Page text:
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Submitted: 07-21-2010 by fffri
My wife and I have now had our Scorpios for a year and I thought an update of my review from 8/4/2009 is in order. Since buying the kayak, I have paddled some 400 miles on Narragansett and Buzzards Bays in diverse conditions from calm marshes to ocean swells, chop, and surf. It handles all very well, as expected. As other reviewers and I have already noted, the Scorpio is a nimble kayak with excellent primary and secondary stability. Everyone who has tried either my wife's or my Scorpio has remarked on how easily and quickly it turns. It is also a very comfortable boat, and once you've adjusted the seat, backband, and pegs optimally, you can paddle the boat for hours without feeling any discomfort. In sum, the boats have served us well during the past year.
Although it may not seem as fast as a lighter, longer composite boat, I wouldn't describe the Scorpio as slow or even sluggish for a plastic kayak. If I fall behind other paddlers on a longer paddle, it's because I'm tiring and my technique is off, but I won't blame the boat.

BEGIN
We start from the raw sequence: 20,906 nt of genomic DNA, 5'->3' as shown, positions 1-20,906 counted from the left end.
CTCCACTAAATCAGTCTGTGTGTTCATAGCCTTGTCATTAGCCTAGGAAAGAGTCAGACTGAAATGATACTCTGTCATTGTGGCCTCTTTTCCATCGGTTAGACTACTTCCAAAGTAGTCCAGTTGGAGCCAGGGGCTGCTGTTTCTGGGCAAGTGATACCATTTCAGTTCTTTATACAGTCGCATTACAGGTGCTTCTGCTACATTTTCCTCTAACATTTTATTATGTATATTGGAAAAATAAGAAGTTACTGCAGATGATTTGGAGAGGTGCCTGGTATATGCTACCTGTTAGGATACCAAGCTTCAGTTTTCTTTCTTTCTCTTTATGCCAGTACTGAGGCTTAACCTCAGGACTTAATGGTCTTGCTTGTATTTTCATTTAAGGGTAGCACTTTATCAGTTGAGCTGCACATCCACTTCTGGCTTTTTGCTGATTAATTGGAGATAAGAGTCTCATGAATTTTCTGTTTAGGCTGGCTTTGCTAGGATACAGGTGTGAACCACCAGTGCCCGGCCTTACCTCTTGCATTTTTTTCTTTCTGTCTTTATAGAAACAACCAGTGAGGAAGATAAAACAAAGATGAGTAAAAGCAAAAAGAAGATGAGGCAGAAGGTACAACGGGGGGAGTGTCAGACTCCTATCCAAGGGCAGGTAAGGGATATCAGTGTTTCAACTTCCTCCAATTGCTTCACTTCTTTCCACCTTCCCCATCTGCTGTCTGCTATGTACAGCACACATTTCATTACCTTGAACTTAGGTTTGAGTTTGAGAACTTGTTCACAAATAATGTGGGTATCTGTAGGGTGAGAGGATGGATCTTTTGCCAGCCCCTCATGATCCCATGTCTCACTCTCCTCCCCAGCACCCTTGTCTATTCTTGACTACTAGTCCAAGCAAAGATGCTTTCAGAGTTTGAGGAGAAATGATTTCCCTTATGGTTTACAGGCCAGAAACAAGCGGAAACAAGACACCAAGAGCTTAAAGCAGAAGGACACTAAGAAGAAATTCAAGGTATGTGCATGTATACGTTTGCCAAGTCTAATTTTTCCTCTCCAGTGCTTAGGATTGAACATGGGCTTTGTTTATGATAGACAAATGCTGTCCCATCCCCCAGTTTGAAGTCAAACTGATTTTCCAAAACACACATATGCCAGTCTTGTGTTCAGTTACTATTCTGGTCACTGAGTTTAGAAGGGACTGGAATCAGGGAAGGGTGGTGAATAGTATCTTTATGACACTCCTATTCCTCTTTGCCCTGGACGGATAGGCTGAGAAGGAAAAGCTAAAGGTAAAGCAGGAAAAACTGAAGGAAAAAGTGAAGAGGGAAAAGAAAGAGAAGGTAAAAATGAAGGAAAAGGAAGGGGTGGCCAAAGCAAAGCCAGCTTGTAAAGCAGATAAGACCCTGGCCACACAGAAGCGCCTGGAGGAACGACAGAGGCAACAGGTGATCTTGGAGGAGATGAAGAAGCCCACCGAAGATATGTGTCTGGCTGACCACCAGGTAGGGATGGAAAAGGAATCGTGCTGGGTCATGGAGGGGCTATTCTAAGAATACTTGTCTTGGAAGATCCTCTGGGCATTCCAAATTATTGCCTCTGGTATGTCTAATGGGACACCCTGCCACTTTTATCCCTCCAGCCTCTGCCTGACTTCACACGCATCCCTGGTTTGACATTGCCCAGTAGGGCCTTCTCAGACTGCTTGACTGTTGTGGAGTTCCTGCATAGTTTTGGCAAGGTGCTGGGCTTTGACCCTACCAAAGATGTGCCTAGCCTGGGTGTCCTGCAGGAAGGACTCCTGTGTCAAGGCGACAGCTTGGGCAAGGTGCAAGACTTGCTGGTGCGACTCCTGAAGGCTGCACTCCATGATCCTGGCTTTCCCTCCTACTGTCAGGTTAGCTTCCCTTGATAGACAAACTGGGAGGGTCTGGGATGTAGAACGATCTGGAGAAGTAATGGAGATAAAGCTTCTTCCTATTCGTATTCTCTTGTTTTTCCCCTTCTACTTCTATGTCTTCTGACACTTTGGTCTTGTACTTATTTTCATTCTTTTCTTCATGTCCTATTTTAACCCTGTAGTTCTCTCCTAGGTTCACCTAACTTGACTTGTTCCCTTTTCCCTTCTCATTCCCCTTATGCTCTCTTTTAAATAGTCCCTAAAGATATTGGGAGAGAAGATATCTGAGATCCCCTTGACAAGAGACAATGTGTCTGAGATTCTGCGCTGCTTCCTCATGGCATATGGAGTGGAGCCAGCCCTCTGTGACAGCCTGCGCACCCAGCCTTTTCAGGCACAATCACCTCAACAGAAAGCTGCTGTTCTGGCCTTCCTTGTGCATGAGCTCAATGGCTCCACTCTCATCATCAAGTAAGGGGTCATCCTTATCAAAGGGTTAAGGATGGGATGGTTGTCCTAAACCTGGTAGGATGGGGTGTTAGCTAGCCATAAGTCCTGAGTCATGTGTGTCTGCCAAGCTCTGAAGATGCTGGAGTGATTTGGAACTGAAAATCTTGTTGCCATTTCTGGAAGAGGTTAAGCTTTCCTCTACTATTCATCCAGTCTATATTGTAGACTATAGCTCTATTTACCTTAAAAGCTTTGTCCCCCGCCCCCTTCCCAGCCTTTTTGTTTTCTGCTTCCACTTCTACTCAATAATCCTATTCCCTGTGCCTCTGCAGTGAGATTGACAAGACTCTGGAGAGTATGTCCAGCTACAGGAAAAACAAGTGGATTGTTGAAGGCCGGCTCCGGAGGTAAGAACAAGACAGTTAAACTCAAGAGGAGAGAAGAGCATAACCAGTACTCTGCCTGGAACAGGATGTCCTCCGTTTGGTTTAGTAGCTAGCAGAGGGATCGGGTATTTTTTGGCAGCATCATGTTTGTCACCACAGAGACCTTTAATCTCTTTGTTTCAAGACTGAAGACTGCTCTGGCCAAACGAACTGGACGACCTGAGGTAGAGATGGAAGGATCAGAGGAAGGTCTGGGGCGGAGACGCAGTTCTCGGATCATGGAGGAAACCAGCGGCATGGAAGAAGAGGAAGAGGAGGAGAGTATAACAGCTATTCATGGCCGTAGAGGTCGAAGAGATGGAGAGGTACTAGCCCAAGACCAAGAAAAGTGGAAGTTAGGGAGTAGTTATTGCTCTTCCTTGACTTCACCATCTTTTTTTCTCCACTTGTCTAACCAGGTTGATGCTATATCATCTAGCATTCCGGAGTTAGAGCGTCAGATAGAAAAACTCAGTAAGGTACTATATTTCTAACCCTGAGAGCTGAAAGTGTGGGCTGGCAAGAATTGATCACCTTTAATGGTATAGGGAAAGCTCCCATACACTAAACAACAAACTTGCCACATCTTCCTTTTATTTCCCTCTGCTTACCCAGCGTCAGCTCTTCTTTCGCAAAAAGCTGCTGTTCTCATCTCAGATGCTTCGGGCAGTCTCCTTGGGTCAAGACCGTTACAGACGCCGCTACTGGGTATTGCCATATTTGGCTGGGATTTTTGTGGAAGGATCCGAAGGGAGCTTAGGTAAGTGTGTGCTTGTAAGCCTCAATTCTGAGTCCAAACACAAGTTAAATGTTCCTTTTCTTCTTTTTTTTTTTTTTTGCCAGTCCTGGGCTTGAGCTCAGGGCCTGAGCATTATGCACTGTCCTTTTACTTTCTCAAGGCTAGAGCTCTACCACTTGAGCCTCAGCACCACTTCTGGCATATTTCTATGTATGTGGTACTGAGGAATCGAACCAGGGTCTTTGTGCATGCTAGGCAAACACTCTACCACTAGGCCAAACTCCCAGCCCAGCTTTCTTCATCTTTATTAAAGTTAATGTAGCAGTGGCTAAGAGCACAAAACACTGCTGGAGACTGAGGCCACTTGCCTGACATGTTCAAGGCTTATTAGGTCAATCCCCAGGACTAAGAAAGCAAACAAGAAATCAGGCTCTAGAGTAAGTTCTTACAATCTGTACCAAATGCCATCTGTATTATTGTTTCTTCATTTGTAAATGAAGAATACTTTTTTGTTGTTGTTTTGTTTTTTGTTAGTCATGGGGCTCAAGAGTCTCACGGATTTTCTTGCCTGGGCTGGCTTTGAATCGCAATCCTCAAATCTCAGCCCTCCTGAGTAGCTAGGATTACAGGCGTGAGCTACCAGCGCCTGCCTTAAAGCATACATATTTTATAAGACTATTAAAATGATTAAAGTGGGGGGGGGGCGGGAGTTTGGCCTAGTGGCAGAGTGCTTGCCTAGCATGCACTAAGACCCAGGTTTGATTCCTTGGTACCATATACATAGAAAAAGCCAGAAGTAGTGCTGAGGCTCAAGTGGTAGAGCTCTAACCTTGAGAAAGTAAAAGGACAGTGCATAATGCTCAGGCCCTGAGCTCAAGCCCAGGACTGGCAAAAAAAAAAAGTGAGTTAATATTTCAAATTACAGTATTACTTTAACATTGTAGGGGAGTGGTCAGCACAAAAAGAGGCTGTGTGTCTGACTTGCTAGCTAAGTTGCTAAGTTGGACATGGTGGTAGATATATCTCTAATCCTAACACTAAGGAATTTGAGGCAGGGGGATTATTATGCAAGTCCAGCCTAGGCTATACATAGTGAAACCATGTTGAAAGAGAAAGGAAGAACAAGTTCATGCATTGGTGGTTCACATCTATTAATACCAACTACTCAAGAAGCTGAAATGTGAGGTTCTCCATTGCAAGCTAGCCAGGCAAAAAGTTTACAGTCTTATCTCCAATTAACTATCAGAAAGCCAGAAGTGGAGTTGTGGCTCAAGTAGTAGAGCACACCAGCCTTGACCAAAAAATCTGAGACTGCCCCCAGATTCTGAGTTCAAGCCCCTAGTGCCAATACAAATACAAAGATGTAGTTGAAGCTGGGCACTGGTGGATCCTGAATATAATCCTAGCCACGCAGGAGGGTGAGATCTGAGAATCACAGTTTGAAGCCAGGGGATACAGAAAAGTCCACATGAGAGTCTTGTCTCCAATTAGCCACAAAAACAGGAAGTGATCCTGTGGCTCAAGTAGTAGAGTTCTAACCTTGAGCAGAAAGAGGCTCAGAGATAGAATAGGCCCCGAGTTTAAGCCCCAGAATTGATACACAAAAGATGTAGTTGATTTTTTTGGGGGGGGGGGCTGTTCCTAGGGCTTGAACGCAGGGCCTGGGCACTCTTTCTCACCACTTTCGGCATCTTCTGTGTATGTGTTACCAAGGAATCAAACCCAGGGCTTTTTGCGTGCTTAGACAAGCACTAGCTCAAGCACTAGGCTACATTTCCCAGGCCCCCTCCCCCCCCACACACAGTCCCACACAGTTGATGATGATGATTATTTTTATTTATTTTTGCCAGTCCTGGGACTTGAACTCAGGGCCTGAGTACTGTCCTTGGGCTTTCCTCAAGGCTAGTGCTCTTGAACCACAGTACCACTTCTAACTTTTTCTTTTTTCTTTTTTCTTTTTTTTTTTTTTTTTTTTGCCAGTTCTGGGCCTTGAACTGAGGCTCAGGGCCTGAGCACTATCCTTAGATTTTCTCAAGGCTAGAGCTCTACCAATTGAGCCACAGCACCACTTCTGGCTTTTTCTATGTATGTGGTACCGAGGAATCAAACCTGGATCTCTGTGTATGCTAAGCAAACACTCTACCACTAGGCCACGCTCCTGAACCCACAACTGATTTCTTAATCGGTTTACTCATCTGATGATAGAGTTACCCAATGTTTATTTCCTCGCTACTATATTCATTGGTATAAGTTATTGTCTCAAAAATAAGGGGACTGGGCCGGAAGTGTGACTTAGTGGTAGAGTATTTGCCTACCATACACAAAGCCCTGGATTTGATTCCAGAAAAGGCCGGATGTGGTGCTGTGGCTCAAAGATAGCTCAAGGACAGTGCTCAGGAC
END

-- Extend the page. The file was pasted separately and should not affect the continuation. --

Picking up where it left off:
However, two things I still don't like are the leaky forward day/knee hatch and the skeg. Despite efforts to caulk the hatch housing, it still leaks when practicing wet exits and rescues.
The so-called "revolutionary" skeg system needs improvement. The skeg itself is flimsy, with more lateral play than I'd prefer, but fortunately you don't need much skeg to track well in conditions where you want to use it. As delivered, the original bungee cord used to lower or raise the skeg would swell over time, so that you could lower the skeg, but not always raise it. Other Scorpio and Cetus owners I know also noticed this soon after they bought their boats and paddled them for a spell. The remedy included substituting a thinner and different type of cord. So far, it has worked well on my wife's boat, but she hasn't paddled nearly as much as I have. On two recent paddles, I noticed that the boat was not handling well at all when I paddled in a strong outgoing tide and in cross currents and wind. Moreover, there was no difference in how it tracked whether the skeg was deployed or not.
The problem, I discovered, is that the skeg did not lower when I slid the mechanism back. Yet it raised fine when I slid it forward again. Meanwhile, until I'm able to fix or replace the system, I now lower and adjust the skeg by manually reaching under the stern and pulling it down after I put the boat into the water.
Since the Scorpio is among the highest priced plastic kayaks on the market, I think P&H needs to do a better job to address and remedy hatch and skeg issues that I've described. Otherwise, it's a great, dependable, and versatile kayak.
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